The policies and regulation against the sharing of copyright protected material on the Internet are getting stricter. In the beginning there were legal and economic sanctions, such as fines. Then, Digital Rights Management (DRM) systems were built into programs and electronic devices. Nowadays, the gatekeepers and locks are starting to be put in place on the Internet itself.
“Gradual response” and “three strikes” are names attributed to policies that establish that if a person is caught sharing copyright protected material on the Internet, he or she will receive three notifications. After the third one, the person will lose access to the Internet, in addition to other applicable sanctions. This kind of regulation is already in place in France and is being discussed in Britain.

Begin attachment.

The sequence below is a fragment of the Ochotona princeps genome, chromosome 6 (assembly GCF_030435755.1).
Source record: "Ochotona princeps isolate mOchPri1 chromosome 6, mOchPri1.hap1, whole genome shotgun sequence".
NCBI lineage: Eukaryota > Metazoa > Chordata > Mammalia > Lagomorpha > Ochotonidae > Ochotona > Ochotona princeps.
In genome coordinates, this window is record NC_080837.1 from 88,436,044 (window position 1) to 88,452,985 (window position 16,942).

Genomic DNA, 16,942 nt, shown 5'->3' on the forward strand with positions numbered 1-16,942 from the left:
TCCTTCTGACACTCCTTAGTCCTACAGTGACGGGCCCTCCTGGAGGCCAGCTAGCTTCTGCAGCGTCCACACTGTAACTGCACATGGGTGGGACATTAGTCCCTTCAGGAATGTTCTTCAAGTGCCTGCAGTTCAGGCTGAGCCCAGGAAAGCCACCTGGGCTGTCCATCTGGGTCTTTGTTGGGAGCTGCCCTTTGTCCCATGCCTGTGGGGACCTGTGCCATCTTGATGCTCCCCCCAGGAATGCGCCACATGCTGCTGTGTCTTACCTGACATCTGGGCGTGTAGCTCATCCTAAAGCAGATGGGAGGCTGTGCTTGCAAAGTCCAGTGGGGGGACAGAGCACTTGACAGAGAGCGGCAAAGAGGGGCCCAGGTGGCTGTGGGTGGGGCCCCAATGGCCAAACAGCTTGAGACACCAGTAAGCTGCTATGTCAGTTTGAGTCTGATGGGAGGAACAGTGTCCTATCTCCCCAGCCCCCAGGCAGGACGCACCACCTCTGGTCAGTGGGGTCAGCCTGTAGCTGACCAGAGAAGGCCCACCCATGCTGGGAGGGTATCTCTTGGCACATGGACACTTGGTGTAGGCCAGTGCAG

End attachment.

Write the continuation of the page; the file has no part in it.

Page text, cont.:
There are many polemic issues regarding the adoption and enforcement of such policies. Are they effective? What are the consequences for the privacy of Internet users? What are the future consequences for the culture of production and dissemination of content? Is this regulation aimed at protecting the authors or protecting the business models of entertainment industries? Should people be allowed to have free access to copyright protected material? Is access to the Internet a commodity, sold by service providers, or a fundamental right, and hence, could not be denied?
Join this interesting discussion about one of the hottest issues on the copyright debate!